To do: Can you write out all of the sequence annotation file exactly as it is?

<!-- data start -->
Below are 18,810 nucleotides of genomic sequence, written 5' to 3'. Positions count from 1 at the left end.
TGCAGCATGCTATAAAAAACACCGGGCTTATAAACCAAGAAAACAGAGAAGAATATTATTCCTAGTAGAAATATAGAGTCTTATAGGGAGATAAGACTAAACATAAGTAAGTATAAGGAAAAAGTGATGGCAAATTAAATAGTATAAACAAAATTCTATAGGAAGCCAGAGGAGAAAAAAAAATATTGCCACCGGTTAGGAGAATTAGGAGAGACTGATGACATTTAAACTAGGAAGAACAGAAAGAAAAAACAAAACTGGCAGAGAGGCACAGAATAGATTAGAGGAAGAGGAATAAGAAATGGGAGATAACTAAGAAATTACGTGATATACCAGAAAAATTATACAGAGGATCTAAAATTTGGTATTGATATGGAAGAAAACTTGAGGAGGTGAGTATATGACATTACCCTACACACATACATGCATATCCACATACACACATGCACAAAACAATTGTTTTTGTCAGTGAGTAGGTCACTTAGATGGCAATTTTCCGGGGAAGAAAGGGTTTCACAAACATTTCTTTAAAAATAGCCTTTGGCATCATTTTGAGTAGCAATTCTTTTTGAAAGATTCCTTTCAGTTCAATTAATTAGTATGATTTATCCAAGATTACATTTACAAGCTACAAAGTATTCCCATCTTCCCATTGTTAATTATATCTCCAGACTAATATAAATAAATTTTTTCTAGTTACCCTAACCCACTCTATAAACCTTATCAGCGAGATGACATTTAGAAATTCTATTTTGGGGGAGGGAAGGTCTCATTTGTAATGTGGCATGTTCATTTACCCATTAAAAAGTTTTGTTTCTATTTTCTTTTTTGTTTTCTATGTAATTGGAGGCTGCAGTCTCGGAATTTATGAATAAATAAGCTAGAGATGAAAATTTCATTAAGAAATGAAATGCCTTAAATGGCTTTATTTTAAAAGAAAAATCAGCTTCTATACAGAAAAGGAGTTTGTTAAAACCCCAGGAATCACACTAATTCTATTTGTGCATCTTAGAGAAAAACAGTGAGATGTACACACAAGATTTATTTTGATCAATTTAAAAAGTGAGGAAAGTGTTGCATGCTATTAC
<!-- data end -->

Below are 18,810 nucleotides of genomic sequence, written 5' to 3'. Positions count from 1 at the left end.
TGCAGCATGCTATAAAAAACACCGGGCTTATAAACCAAGAAAACAGAGAAGAATATTATTCCTAGTAGAAATATAGAGTCTTATAGGGAGATAAGACTAAACATAAGTAAGTATAAGGAAAAAGTGATGGCAAATTAAATAGTATAAACAAAATTCTATAGGAAGCCAGAGGAGAAAAAAAAATATTGCCACCGGTTAGGAGAATTAGGAGAGACTGATGACATTTAAACTAGGAAGAACAGAAAGAAAAAACAAAACTGGCAGAGAGGCACAGAATAGATTAGAGGAAGAGGAATAAGAAATGGGAGATAACTAAGAAATTACGTGATATACCAGAAAAATTATACAGAGGATCTAAAATTTGGTATTGATATGGAAGAAAACTTGAGGAGGTGAGTATATGACATTACCCTACACACATACATGCATATCCACATACACACATGCACAAAACAATTGTTTTTGTCAGTGAGTAGGTCACTTAGATGGCAATTTTCCGGGGAAGAAAGGGTTTCACAAACATTTCTTTAAAAATAGCCTTTGGCATCATTTTGAGTAGCAATTCTTTTTGAAAGATTCCTTTCAGTTCAATTAATTAGTATGATTTATCCAAGATTACATTTACAAGCTACAAAGTATTCCCATCTTCCCATTGTTAATTATATCTCCAGACTAATATAAATAAATTTTTTCTAGTTACCCTAACCCACTCTATAAACCTTATCAGCGAGATGACATTTAGAAATTCTATTTTGGGGGAGGGAAGGTCTCATTTGTAATGTGGCATGTTCATTTACCCATTAAAAAGTTTTGTTTCTATTTTCTTTTTTGTTTTCTATGTAATTGGAGGCTGCAGTCTCGGAATTTATGAATAAATAAGCTAGAGATGAAAATTTCATTAAGAAATGAAATGCCTTAAATGGCTTTATTTTAAAAGAAAAATCAGCTTCTATACAGAAAAGGAGTTTGTTAAAACCCCAGGAATCACACTAATTCTATTTGTGCATCTTAGAGAAAAACAGTGAGATGTACACACAAGATTTATTTTGATCAATTTAAAAAGTGAGGAAAGTGTTGCATGCTATTAC